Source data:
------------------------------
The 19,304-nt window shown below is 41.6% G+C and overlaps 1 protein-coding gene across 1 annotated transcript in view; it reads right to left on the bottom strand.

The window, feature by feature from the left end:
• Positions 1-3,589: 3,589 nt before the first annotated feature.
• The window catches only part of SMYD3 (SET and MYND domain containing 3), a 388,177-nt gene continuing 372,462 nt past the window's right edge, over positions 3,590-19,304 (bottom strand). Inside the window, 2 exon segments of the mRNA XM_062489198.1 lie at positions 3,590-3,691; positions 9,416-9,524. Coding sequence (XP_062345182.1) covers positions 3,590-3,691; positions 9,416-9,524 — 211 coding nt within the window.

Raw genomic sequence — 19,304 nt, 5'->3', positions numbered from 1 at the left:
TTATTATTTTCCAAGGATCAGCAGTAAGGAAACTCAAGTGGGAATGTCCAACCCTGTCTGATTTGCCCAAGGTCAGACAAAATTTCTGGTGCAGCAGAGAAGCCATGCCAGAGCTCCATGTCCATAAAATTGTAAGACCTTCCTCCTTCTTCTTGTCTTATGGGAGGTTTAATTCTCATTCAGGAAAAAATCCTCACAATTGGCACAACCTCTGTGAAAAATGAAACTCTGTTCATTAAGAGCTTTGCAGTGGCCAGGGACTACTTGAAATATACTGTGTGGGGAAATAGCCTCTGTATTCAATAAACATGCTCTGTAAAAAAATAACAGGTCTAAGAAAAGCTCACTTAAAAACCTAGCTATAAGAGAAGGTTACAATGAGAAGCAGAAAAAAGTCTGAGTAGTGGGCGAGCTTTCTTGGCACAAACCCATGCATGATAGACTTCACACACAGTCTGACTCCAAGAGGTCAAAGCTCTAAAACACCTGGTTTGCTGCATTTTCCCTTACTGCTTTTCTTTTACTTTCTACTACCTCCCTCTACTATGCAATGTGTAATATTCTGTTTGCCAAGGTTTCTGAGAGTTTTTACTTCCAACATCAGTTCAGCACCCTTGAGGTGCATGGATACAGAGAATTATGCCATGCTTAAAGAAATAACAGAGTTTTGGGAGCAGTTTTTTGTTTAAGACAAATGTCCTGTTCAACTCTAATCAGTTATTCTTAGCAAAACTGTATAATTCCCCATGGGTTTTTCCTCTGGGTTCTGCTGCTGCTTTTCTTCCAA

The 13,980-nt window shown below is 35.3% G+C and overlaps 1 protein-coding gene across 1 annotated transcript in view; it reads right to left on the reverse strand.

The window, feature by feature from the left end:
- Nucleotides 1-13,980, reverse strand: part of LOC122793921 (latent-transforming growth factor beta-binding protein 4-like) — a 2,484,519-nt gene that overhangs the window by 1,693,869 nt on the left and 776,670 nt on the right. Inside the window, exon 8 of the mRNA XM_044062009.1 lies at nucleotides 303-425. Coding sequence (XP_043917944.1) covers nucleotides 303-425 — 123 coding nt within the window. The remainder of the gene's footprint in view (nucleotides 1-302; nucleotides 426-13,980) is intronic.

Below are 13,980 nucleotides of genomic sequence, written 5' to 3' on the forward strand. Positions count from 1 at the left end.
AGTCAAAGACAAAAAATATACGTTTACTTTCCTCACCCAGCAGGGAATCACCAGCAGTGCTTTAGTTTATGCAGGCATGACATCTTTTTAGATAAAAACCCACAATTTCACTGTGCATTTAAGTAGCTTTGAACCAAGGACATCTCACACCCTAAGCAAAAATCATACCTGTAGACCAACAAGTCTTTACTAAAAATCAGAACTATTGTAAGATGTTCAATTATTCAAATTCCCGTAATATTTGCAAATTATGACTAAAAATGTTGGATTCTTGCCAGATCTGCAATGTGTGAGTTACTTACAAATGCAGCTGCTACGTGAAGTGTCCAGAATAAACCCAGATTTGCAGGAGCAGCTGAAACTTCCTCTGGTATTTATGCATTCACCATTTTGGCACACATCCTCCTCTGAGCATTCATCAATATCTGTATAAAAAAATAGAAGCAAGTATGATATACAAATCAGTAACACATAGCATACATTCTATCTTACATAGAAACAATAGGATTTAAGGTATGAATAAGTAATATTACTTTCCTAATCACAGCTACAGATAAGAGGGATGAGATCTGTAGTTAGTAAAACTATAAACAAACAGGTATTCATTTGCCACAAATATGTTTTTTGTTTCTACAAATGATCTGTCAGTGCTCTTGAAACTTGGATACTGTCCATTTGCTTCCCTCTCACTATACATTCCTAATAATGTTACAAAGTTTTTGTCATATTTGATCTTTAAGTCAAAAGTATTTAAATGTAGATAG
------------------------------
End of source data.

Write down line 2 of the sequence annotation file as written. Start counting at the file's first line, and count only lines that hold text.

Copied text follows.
The window, feature by feature from the left end: